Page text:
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Limit of what can be asked
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Post Limit of what can be asked 
Is there a limit to the questions an officer can ask a citizen when he does not have probable cause? For example, he drives through the parking lot of a local mall, sees a citizen exiting a vehicle which is similar to those drive by police. The citizens vehicle has no external markings on it, yet the officer (in plain clothes and a marked card) asks the citizen their name, where they live, where they got the car etc. Ending his remarks with "we've had a lot of used squad cars purchased by the public, and it's becoming a problem." The citizen was not written any tickets. No warnings. Nothing. Just stopped and asked the questions above. Can they detain you and ask questions for their own curiosity? I seriously doubt he was looking for a similar car used in the commission of a crime because he didn't ask any questions related to that type investigation.

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This is a difficult question to respond to without knowing what prompted the officer to speak with you. An officer cannot stop or detain an individual simply to satisfy their curiousity. An officer must have reasonable suspicion or probable cause to detain an individual or to effect a traffic stop. And, there is no limit as to how many questions an officer can ask.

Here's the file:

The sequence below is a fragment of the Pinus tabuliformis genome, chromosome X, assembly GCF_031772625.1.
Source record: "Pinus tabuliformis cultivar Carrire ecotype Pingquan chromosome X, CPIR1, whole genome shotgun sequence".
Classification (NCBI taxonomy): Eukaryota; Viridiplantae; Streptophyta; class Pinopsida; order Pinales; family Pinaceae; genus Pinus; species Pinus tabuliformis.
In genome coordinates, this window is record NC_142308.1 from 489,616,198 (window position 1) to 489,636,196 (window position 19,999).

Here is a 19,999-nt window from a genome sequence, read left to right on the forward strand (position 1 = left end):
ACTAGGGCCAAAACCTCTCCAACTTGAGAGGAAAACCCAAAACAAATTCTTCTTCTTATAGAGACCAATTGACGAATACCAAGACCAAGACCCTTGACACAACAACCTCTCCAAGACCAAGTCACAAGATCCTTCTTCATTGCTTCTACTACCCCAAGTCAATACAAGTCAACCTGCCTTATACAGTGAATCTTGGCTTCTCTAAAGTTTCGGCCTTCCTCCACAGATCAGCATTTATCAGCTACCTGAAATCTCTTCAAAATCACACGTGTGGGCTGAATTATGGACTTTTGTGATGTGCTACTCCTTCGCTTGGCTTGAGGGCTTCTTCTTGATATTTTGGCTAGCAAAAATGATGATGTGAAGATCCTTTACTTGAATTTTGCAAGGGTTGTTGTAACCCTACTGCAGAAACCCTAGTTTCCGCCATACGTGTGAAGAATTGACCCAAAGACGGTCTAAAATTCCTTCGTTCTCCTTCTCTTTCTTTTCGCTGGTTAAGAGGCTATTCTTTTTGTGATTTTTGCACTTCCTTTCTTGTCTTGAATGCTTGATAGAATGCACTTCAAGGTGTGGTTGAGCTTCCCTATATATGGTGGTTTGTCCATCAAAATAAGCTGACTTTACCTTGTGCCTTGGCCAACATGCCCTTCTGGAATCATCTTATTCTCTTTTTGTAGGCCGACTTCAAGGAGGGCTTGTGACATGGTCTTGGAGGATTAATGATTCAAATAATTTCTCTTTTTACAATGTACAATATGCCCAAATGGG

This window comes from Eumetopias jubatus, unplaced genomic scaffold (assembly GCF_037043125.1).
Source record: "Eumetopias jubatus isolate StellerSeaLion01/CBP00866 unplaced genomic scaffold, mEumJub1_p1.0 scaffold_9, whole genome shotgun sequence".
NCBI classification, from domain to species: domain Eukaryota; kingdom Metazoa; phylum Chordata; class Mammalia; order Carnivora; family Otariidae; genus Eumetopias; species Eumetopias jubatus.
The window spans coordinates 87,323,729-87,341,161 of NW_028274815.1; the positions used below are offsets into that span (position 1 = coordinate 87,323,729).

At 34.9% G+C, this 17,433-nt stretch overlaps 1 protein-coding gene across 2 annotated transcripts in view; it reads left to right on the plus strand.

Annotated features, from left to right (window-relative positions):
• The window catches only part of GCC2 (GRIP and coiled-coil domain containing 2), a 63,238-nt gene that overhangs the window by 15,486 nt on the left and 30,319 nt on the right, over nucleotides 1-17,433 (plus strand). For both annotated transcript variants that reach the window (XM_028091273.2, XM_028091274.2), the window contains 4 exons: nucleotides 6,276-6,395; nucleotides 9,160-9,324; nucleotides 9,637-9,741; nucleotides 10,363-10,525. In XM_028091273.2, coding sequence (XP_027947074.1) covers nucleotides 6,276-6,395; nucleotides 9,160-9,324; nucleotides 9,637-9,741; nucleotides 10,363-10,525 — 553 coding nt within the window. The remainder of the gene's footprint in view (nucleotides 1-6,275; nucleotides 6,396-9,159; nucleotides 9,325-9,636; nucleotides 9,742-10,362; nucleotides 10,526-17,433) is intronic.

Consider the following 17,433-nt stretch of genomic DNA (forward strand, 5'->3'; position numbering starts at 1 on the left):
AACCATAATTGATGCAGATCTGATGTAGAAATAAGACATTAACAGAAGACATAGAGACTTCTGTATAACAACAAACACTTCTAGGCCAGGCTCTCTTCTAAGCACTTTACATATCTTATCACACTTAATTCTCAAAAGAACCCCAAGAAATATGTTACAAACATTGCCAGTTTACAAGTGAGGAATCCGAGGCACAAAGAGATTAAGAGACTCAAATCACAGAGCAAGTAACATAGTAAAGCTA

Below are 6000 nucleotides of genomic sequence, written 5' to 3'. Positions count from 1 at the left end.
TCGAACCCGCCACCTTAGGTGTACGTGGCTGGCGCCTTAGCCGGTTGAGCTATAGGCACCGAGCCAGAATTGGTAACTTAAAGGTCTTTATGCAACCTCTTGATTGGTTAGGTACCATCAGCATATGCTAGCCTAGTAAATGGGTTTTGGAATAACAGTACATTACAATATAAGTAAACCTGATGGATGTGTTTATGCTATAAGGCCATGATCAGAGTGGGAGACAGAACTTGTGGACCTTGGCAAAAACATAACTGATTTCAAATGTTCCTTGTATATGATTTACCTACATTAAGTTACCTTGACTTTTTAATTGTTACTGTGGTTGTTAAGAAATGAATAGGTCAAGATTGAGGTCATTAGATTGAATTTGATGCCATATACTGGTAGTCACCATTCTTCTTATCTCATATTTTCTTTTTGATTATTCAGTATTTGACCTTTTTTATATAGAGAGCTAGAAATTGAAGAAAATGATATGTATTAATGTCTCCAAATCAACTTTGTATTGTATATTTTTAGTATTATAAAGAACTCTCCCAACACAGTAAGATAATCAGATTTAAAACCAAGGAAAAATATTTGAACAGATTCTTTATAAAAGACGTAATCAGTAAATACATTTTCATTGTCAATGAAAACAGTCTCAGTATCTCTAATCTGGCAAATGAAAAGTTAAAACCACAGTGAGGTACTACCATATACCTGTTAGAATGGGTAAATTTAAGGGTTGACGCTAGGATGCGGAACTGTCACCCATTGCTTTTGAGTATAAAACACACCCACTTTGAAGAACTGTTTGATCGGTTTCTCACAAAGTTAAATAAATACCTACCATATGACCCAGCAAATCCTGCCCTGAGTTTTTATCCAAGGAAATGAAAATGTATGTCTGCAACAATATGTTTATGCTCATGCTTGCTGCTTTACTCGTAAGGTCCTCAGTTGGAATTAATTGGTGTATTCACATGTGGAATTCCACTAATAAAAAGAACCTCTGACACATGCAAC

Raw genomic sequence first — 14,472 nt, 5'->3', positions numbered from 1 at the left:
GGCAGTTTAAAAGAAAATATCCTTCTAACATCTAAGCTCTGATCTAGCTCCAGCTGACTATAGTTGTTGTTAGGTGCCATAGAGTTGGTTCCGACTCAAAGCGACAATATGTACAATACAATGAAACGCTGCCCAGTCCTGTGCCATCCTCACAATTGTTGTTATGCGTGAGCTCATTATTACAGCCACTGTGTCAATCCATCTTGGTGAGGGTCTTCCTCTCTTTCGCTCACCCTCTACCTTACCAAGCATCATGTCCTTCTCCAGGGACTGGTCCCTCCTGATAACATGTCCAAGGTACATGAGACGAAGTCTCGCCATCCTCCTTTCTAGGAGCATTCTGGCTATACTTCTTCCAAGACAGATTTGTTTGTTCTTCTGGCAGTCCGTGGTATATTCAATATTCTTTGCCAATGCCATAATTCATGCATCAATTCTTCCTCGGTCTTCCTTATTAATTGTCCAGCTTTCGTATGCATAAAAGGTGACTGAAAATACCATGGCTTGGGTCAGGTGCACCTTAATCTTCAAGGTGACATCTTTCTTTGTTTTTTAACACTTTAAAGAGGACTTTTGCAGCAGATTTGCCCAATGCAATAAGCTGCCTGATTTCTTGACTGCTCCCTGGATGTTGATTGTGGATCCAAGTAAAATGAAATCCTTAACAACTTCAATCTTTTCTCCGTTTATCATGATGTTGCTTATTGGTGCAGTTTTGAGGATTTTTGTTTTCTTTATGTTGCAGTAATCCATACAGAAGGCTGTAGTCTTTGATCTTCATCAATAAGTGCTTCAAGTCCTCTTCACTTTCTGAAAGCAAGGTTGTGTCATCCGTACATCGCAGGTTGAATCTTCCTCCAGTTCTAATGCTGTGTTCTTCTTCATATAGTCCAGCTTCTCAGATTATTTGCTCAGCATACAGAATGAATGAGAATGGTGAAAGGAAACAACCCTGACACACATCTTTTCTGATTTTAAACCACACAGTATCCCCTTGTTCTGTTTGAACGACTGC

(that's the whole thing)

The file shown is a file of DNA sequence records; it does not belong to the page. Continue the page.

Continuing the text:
It may not always be immediately apparent what we as law enforcement officers do. If you ask, we will explain.

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an officer can ask you any question he or she wants the first ammendment gives them that right, but the fourth gives you the right not to answer.

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Post Limit of what can be asked 
Sounds like a consentual encounter to me. He was out of uniform. You CHOSE to speak with him. It was not a detainment at all. He/she can ask you any amount of questions that he/she wishes if you keep answering them. And there has been a big problem with impersonators so sounds like he was a good officer doing his job EVEN off duty. Good job Officer.

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First of all, civilians ask impertinent questions of officers all the time. While there may sometimes be legal or other constraints that prohibit them from going into detail, most will at least give a simple reply to let the person know they are being heard. I really dont see why it should be any different when the officer is the one asking a harmless question.

However, if an officer asks what you feel to be an inappropriate question, you should stay calm and speak frankly but politely by saying Im sorry, but I dont have time to talk right now. Most officers will tell you to have a good day and drive away. If the officer persists with unwanted questions then you should ask Am I being detained? Again, while most officers will likely give an unambiguous answer to this, a few may continue with their questions without answering yours. At that point, you should simply say Well, Ill be leaving now if Im not being detained. When you turn to walk away, you will know for certain whether you are being detained.

Keep in mind that abrupt reactions to being questioned by an officer (such as immediately running away) may actually serve as a legal pretext for being detained.

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